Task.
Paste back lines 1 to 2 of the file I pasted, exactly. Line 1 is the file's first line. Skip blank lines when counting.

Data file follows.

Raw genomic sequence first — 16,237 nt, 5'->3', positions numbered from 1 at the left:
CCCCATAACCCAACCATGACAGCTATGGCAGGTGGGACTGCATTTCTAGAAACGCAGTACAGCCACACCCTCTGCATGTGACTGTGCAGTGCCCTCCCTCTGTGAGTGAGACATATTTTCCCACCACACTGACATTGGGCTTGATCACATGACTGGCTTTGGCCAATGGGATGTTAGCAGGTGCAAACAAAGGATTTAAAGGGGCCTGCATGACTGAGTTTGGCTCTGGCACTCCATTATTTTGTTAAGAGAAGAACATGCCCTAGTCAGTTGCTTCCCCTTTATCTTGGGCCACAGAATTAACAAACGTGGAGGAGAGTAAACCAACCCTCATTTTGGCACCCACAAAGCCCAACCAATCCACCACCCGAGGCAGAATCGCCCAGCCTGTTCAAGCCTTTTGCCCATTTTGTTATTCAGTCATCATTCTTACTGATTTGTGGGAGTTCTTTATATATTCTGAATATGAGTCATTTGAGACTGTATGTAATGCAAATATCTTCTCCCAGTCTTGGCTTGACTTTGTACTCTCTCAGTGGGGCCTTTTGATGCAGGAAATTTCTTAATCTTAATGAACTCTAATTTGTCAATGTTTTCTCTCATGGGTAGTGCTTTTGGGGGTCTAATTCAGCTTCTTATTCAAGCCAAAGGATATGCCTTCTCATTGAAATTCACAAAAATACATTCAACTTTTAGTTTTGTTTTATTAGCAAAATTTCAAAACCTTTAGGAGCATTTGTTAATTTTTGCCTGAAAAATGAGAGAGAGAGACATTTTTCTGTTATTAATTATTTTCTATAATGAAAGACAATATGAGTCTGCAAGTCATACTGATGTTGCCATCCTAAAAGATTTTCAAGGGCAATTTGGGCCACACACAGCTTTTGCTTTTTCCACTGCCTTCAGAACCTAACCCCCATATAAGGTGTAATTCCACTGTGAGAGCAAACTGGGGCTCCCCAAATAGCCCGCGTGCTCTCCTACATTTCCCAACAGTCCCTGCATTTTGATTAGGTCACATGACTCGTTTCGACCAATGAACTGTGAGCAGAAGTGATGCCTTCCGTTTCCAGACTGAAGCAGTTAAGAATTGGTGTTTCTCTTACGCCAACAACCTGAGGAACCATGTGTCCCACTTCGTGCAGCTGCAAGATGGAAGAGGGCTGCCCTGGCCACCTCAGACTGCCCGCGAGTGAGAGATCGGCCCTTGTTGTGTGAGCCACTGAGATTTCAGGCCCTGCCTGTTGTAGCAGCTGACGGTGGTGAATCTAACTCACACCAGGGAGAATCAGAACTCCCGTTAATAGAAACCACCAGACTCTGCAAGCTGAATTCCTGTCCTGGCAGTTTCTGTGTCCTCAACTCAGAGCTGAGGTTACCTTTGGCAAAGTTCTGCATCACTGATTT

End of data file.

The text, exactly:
Raw genomic sequence first — 16,237 nt, 5'->3', positions numbered from 1 at the left:
CCCCATAACCCAACCATGACAGCTATGGCAGGTGGGACTGCATTTCTAGAAACGCAGTACAGCCACACCCTCTGCATGTGACTGTGCAGTGCCCTCCCTCTGTGAGTGAGACATATTTTCCCACCACACTGACATTGGGCTTGATCACATGACTGGCTTTGGCCAATGGGATGTTAGCAGGTGCAAACAAAGGATTTAAAGGGGCCTGCATGACTGAGTTTGGCTCTGGCACTCCATTATTTTGTTAAGAGAAGAACATGCCCTAGTCAGTTGCTTCCCCTTTATCTTGGGCCACAGAATTAACAAACGTGGAGGAGAGTAAACCAACCCTCATTTTGGCACCCACAAAGCCCAACCAATCCACCACCCGAGGCAGAATCGCCCAGCCTGTTCAAGCCTTTTGCCCATTTTGTTATTCAGTCATCATTCTTACTGATTTGTGGGAGTTCTTTATATATTCTGAATATGAGTCATTTGAGACTGTATGTAATGCAAATATCTTCTCCCAGTCTTGGCTTGACTTTGTACTCTCTCAGTGGGGCCTTTTGATGCAGGAAATTTCTTAATCTTAATGAACTCTAATTTGTCAATGTTTTCTCTCATGGGTAGTGCTTTTGGGGGTCTAATTCAGCTTCTTATTCAAGCCAAAGGATATGCCTTCTCATTGAAATTCACAAAAATACATTCAACTTTTAGTTTTGTTTTATTAGCAAAATTTCAAAACCTTTAGGAGCATTTGTTAATTTTTGCCTGAAAAATGAGAGAGAGAGACATTTTTCTGTTATTAATTATTTTCTATAATGAAAGACAATATGAGTCTGCAAGTCATACTGATGTTGCCATCCTAAAAGATTTTCAAGGGCAATTTGGGCCACACACAGCTTTTGCTTTTTCCACTGCCTTCAGAACCTAACCCCCATATAAGGTGTAATTCCACTGTGAGAGCAAACTGGGGCTCCCCAAATAGCCCGCGTGCTCTCCTACATTTCCCAACAGTCCCTGCATTTTGATTAGGTCACATGACTCGTTTCGACCAATGAACTGTGAGCAGAAGTGATGCCTTCCGTTTCCAGACTGAAGCAGTTAAGAATTGGTGTTTCTCTTACGCCAACAACCTGAGGAACCATGTGTCCCACTTCGTGCAGCTGCAAGATGGAAGAGGGCTGCCCTGGCCACCTCAGACTGCCCGCGAGTGAGAGATCGGCCCTTGTTGTGTGAGCCACTGAGATTTCAGGCCCTGCCTGTTGTAGCAGCTGACGGTGGTGAATCTAACTCACACCAGGGAGAATCAGAACTCCCGTTAATAGAAACCACCAGACTCTGCAAGCTGAATTCCTGTCCTGGCAGTTTCTGTGTCCTCAACTCAGAGCTGAGGTTACCTTTGGCAAAGTTCTGCATCACTGATTT